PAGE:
A passionate pioneer keeps organizing at 87


The first surprise is that Dolores Huerta is still quick, vibrant and busy; we don't expect that from an 87-year-old. The second is that she has accomplished so much, without becoming well-known. Now more people will know her, after an excellent documentary airs Tuesday (March 27) on PBS. Here's the story I sent to papers: 

By Mike Hughes

Dolores Huerta grew
up in a world of limits and barriers.

This was before
powerless people had a voice, long before teens would lead their own
march. Many people – including Latinos, farmworkers and women –
were on the outside.

Then Huerta went
into action. “I learned that you could really make policy changes
by organizing people and having them come together .... That was
exhilarating,” she said.

Agreements were
signed; bills were passed. “She was like a folk hero,” said Peter
Bratt, whose “Dolores” airs Tuesday on PBS.

A folk hero that
many of us had never heard of; her colleague's name is now on street
signs and schools and more. “History tells us that Cesar Chavez
transformed the U.S. labor movement, (but) he did not do it alone,”
said Marie Nelson, a PBS vice-president. “He had a partner, an
equal partner.”

That was Huerta, now
87. In 1962, the two of them created what would become the National
Farmworkers Union. Back then “everybody just assumed that men
always had to take the leading role,” she said. So “Cesar said to
me, 'One of us has to be the spokesperson. Is it OK if it's me?'”

“And I said, 'Of
course.' And looking back, I think I would have said, 'You know what,
let's go 50/50.'”

Huerta had grown up
in New Mexico and – after her parents' divorce when she was 3 –
Stockton, Cal. Her dad, the son of Mexican immigrants, was a miner;
her mom owned a restaurant and hotel. She went to community college,
taught elementary school briefly and headed to a middle-class life.

She had long
American roots; ancestors, she said, fought in the Civil War (for the
Union), World War II and Korea. “But that doesn't make any
difference if you're a person of color.”

Added was another
bias. One labor leader told her “farm-labor organizing was no place
for a woman,” Susan Ferriss and Ricardo Sandoval wrote in “The
Fight in the Fields” (Harcourt Brace, 1997).

But Huerta
persisted. It was tough, she said, “to leave the job as a school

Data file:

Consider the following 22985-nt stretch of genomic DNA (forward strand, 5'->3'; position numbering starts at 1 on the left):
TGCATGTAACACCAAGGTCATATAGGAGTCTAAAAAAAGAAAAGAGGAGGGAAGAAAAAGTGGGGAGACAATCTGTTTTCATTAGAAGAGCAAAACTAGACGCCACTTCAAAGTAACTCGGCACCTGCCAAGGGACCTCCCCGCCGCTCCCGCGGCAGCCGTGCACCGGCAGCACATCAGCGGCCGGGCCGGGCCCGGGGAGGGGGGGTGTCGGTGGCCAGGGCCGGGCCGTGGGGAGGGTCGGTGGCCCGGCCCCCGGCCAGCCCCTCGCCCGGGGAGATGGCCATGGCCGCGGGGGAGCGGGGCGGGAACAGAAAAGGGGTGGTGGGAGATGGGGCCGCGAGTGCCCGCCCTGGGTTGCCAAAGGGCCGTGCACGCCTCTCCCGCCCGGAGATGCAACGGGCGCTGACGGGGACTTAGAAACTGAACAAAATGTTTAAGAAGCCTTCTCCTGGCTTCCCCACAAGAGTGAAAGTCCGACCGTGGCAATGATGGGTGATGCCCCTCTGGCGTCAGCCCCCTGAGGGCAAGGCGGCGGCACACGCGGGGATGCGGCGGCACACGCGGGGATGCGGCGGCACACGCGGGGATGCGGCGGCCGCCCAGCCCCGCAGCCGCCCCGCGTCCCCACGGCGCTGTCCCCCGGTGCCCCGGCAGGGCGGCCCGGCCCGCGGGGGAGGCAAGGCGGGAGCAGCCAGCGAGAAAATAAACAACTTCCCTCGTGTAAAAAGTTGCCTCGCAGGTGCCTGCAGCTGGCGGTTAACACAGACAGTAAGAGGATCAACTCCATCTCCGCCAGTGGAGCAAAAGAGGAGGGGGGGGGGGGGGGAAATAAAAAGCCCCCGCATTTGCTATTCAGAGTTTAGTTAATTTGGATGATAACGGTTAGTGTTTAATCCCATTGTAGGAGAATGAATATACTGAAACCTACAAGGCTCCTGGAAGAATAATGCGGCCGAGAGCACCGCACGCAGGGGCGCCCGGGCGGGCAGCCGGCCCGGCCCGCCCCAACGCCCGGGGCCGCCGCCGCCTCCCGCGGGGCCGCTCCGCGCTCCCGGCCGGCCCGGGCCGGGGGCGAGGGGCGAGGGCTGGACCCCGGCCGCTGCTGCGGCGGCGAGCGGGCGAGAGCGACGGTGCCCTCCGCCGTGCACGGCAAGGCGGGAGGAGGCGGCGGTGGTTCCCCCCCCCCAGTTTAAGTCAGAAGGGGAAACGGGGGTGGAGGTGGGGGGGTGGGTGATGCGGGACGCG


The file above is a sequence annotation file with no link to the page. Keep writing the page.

teacher, with a safe, secure position, and to go down and organize
(with) no income and seven children.”

Three years later,
her group launched a national grape boycott. Ronald Reagan called it
“illegal and immoral”; Richard Nixon said, “I stand firmly
against it.” But Robert Kennedy backed it; on June 5, 1968, he
stood alongside Huerta as he spoke to a Los Angeles crowd.

“He was actually
supposed to go with me to a ballroom,”she said. “We had a
mariachi waiting.”

That's when he was
killed. “It was very devastating to everyone .... A lot of people
became very cynical and stopped being engaged in political activity.”

She didn't have that
luxury. “We were right in the middle of a big fight with the grape
boycott and the farmworker momement, so we had to continue. There was
no way we could stop.”

Two years later, the
strike ended; as chief negotiator, Huerta got benefits for
farmworkers. “Many of them now have a pension plan and a medical
plan and they got the toilets that they needed in the field.”

She also had major
successes as a lobbyist, in California (benefits for non-citizens)
and nationally (the 1986 immigration amnesty bill).”We actually had
to cut many, many chapters of Dolores' work,” Bratt said of his
film. “Her work in the LGBT community started way back with
Stonewall.”

Huerta was slower to
align with feminists. “Like many Latinos, I was very much
influenced by the Catholic church, in terms of thinking of abortion
as being a sin.” She eventually marched with Gloria Steinem and
favored choice. “It was a difficult decision for me.”

Her own life has
included 11 children from two marriages and then a long relationship
with the late Richard Chavez, Cesar's brother. Some have struggled;
others include a doctor and lawyer.

When Cesar died in
1993, Huerta was passed over for presidency; in 2002, she resigned
with a warm speech. Cesar Chavez “didn't have the privilege of
saying goodbye,” she said. “I have that privilege.”

She was 72 then and
promptly started a new foundation, plunging back into community
organizing. She resisted movie and TV ideas – until a star called.
“You can't say no to Carlos Santana.”

He produced
“Dolores”; Bratt directed and his younger brother (actor Benjamin
Bratt) consulted.

“We were raised by
an activist mother (a Peruvian native), who actually marched with
Dolores,” Peter said. “We were shocked that people didn't know
who (Huerta is).” Now they might.

-- “Dolores,”
9-11 p.m. Tuesday on PBS, under the “Independent Lens” title

-- Previously won
awards at five film festivals and was nominated at the Sundance
festival